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Samuel Kigar

Ph.D. Candidate
Islamic Studies
The Graduate Program in Religion
Duke University
Box 909624
Durham, North Carolina 27708
U.S.A.
Samuel.kigar@duke.edu
Paper abstract: Gender, Law, and Social Change in North Africa
The Guardianship of Gender: Political Theologies of Moroccan Gender
Activism
Significant work has been devoted to analyzing modern Moroccan gender
activism from sociological, legal, and political scientific perspectives. Yet, the role of
religion in these activist movements—feminist and Islamist alike—remains
ambiguous. This is so, in part, because scholars usually focus on a narrow
conception of Islamic law, leaving open space for the oft-heard accusation that
various parties instrumentalize Sharī‘a in attempt to advance their causes. This
paper reappraises the role of religion in these gender movements by analyzing
political theology, rather than a narrow conception of law. By political theology I refer
to instances where the political community is construed in relation to a religious
order. Here, legal codes take on new significance because they relate to the
potential salvation of the community. Examining the political theology of gender
activism allows us to see the much broader linkages between religion, the Moroccan
political system, and gender.
Specifically, I discuss three key strands of contemporary Moroccan political
theology: a critical traditionalist strand, a feminist strand, and an Islamist strand. I
read the political theories of Idris Hammadi, Raja El Habti, Fatima Mernissi, Nadia
Yassine, and Abdessalam Yassine as examples of these different strands. These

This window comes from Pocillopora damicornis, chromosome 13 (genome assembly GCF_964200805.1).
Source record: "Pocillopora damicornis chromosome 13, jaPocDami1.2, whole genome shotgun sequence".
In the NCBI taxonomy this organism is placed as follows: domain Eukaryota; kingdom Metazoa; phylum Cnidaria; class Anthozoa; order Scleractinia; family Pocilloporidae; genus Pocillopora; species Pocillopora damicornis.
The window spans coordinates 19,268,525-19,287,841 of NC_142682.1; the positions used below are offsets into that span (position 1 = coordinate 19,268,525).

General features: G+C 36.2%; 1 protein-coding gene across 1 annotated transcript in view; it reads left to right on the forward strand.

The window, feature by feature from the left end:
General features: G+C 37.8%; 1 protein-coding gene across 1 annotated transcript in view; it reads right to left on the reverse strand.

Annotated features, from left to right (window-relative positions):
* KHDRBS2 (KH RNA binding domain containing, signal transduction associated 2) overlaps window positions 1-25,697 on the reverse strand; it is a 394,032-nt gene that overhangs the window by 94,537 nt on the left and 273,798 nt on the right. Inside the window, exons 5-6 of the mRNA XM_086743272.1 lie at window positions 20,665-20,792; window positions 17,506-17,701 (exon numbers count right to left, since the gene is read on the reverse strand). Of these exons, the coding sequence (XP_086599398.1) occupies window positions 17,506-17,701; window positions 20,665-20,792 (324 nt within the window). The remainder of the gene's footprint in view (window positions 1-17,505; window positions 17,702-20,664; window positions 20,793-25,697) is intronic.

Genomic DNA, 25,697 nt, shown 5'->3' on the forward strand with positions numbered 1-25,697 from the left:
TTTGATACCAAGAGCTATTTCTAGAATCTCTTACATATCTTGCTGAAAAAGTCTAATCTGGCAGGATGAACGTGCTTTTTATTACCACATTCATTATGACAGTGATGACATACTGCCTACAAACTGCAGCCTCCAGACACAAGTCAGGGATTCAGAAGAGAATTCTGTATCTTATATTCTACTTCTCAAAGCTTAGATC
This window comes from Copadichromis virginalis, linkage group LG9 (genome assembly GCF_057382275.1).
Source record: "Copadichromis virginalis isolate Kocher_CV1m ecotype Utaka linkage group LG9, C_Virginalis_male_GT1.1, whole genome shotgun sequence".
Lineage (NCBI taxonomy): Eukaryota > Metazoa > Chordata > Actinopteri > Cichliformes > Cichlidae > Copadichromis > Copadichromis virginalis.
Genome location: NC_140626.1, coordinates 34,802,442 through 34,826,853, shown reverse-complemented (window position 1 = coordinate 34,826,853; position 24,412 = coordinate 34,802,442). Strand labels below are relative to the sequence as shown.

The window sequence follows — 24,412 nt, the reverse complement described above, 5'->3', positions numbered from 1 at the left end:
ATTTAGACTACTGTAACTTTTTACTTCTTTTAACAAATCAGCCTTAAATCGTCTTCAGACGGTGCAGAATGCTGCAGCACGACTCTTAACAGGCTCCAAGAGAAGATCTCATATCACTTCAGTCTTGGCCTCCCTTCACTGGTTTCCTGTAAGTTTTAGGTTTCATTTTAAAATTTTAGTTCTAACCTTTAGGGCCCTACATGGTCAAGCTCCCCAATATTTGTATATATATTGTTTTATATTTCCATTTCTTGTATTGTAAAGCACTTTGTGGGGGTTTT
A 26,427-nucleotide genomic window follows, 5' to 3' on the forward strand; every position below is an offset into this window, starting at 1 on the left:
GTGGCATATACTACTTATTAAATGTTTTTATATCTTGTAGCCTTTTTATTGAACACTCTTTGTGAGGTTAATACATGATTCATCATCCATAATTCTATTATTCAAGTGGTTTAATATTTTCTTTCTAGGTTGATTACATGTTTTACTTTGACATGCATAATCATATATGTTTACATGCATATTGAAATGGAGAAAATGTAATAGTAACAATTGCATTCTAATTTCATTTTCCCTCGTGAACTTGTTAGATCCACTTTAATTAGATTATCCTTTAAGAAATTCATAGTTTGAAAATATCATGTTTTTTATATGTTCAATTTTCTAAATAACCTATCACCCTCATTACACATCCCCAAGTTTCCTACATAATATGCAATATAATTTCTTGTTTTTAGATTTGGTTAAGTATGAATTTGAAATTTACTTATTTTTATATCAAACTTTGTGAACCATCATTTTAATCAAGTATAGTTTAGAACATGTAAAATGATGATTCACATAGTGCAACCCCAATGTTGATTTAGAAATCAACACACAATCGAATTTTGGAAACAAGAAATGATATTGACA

thinkers are associated with diverse disciplines and backgrounds; but considering
them together as political theologians allows for a comparative assessment of their
work and demonstrates their skill and importance as political thinkers. I examine
these thinkers’ conceptions of sovereignty as they are expounded through concepts
familiar to Islamic political theory, including trusteeship (khilāfa) and dominion
(wilāya). In each case, I show how their vision of the religious-qua-political

community has important consequences for how they think about gender. like the guardianship of women by men. cannot be thought of as separate from another meaning of the Arabic word wilāya: sovereignty or dominion. yet mutable relationship between religion and gender in the Moroccan political sphere. Key issues in personal status law. and activists to assess the deeply rooted. . Before gender guardianship could be abolished—as was done in the 2004 reforms to the Moroccan Personal Status Code. or sovereignty. or wilāya. advocates. the Mudawwanna al-ah ḥwāl alshakhs ḥiyya—national guardianship. This research is important not only because it sheds new light on an important academic debate but also because it allows policy makers. had to be altered.